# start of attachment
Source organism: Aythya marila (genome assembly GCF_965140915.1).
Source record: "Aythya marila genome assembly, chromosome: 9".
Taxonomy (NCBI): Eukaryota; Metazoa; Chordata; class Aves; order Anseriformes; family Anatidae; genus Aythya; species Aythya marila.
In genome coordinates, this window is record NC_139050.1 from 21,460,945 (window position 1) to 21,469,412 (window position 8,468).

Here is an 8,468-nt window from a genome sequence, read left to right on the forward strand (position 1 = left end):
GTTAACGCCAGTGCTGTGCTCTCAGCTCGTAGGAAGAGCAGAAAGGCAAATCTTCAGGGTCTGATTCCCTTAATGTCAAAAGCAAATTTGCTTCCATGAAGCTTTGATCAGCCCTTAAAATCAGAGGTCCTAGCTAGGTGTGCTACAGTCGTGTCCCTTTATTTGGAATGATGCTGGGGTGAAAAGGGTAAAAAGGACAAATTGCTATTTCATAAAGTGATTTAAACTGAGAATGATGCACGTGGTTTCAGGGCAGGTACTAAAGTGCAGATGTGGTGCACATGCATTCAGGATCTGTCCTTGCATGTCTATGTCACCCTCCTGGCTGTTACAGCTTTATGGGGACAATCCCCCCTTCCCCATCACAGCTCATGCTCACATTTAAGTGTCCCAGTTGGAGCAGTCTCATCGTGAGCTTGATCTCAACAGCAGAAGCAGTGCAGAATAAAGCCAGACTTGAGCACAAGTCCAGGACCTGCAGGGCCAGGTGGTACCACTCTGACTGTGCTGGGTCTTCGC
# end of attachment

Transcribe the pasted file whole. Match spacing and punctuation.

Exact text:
Source organism: Aythya marila (genome assembly GCF_965140915.1).
Source record: "Aythya marila genome assembly, chromosome: 9".
Taxonomy (NCBI): Eukaryota; Metazoa; Chordata; class Aves; order Anseriformes; family Anatidae; genus Aythya; species Aythya marila.
In genome coordinates, this window is record NC_139050.1 from 21,460,945 (window position 1) to 21,469,412 (window position 8,468).

Here is an 8,468-nt window from a genome sequence, read left to right on the forward strand (position 1 = left end):
GTTAACGCCAGTGCTGTGCTCTCAGCTCGTAGGAAGAGCAGAAAGGCAAATCTTCAGGGTCTGATTCCCTTAATGTCAAAAGCAAATTTGCTTCCATGAAGCTTTGATCAGCCCTTAAAATCAGAGGTCCTAGCTAGGTGTGCTACAGTCGTGTCCCTTTATTTGGAATGATGCTGGGGTGAAAAGGGTAAAAAGGACAAATTGCTATTTCATAAAGTGATTTAAACTGAGAATGATGCACGTGGTTTCAGGGCAGGTACTAAAGTGCAGATGTGGTGCACATGCATTCAGGATCTGTCCTTGCATGTCTATGTCACCCTCCTGGCTGTTACAGCTTTATGGGGACAATCCCCCCTTCCCCATCACAGCTCATGCTCACATTTAAGTGTCCCAGTTGGAGCAGTCTCATCGTGAGCTTGATCTCAACAGCAGAAGCAGTGCAGAATAAAGCCAGACTTGAGCACAAGTCCAGGACCTGCAGGGCCAGGTGGTACCACTCTGACTGTGCTGGGTCTTCGC